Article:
European Exchanges Have Stranglehold On Closing Auctions
With MiFID II implementation projects now a distant memory and Brexit planning, for good or bad, nearing a denouement of sorts, Europe’s equity trading industry might soon be able to turn its attention to a long-burning issue: closing auctions.
The concentration of trading volume at the close has been a major feature of equity markets for some time, but according to “After Hours: The Rise of Europe’s Closing Auctions,” new TABB Group research by London-based TABB research analyst Tim Cave, the trend has been particularly pronounced in Europe, where closing auctions have begun to account for as much as 25% of a stock’s average daily trading volume, up from 15% at the end of 2016.
By comparison, closing auctions account for around 8% of US equity trading.
For many buy-side traders, bigger closing auctions aren’t necessarily a bad thing. “But the implications of nearly a quarter of all trading taking place in just five minutes at the end of the day are profound. They help to centralize more liquidity in a single point-in-time, maximizing price formation and volume crossed. And most senior buy-side traders speak highly about the mechanics of European closing auctions, praising their transparency, efficiency and ease of access.”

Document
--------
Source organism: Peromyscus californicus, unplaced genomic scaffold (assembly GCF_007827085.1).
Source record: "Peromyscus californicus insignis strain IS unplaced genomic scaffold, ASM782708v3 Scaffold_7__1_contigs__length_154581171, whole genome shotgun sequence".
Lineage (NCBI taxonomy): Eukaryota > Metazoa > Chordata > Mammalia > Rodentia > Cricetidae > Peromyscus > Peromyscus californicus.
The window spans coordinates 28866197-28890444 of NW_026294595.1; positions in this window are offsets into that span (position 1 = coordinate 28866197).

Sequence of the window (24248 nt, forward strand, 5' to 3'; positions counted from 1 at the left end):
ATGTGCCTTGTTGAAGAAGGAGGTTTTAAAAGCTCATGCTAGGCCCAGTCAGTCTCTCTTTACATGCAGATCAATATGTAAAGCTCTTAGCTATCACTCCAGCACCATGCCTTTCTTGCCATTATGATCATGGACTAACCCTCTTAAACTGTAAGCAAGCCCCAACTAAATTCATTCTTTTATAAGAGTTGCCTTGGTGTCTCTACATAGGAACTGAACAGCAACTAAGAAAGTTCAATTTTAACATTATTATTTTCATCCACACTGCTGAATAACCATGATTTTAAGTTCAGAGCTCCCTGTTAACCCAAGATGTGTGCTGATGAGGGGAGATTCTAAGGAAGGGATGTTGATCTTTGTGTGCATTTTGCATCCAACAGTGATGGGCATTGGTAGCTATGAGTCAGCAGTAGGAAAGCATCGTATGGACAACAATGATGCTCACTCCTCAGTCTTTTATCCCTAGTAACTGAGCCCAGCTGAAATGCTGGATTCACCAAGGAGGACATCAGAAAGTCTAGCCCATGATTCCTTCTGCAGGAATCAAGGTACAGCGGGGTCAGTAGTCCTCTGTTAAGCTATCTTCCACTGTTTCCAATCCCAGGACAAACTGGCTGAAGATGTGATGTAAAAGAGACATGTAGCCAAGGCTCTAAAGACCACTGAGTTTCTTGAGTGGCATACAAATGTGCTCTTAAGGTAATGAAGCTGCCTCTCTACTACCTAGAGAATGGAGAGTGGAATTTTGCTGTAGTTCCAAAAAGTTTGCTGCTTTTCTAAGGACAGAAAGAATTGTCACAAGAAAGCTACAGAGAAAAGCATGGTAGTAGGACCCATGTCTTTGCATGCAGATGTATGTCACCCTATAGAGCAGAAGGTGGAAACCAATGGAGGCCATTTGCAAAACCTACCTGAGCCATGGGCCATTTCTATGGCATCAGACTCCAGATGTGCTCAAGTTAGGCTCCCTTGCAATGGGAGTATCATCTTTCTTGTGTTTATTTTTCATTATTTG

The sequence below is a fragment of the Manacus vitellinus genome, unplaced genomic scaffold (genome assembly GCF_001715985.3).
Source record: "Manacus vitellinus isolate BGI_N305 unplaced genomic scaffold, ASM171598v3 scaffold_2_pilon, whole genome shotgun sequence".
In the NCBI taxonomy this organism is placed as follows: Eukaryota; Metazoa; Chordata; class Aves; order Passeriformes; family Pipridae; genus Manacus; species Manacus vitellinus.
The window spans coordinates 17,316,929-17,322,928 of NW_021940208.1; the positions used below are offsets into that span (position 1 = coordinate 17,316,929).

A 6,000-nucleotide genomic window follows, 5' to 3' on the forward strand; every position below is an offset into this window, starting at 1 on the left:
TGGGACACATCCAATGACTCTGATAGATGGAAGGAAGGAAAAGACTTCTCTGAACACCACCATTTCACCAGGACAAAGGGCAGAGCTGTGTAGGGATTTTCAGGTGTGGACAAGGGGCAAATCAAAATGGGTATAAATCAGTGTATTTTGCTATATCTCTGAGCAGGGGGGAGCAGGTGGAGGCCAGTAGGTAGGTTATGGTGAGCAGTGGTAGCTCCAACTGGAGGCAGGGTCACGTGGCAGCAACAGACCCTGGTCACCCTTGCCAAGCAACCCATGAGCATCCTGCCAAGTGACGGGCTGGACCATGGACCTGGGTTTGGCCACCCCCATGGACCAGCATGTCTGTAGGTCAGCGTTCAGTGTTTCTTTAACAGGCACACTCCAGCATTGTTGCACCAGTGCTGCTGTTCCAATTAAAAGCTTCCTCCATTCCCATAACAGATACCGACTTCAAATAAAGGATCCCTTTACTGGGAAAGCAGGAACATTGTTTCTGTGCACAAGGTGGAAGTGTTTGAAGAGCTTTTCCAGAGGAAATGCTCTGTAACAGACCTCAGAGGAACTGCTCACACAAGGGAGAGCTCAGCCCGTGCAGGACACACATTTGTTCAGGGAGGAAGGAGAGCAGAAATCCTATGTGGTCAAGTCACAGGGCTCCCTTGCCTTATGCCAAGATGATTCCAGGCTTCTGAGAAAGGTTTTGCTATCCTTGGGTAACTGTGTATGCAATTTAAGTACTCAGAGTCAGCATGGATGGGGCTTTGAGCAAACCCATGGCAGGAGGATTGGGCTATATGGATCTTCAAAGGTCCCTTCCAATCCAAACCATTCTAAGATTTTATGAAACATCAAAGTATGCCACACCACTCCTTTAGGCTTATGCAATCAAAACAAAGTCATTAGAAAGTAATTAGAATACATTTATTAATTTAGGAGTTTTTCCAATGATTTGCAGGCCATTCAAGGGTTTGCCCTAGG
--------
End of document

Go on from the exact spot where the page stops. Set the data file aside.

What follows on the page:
That said, in Europe – where the trading day is a monstrous eight-and-a-half hours – Cave says the impact and implications of nearly a quarter of all trading taking place in just five minutes at the end of the day are profound.
Based on in-depth interviews with senior European buy-side traders and reviewing the rise in closing volumes, its impact and the appetite for alternative closing systems, Cave examined the pros and cons of Europe’s closing auctions and possible changes, including potential alternative closing systems.
“It may be that some more radical changes are necessary to break the stranglehold that primary exchanges have on the closing auction,” he says. These include moving the calculation of the closing price to the continuous trading session where competition exists. An alternative is enforcing a fee cap on closing auction fees – but financial regulators already have shown to be reluctant to enforce price controls, as seen in the debate around market data fees under MiFID II.
Source: TABB Group
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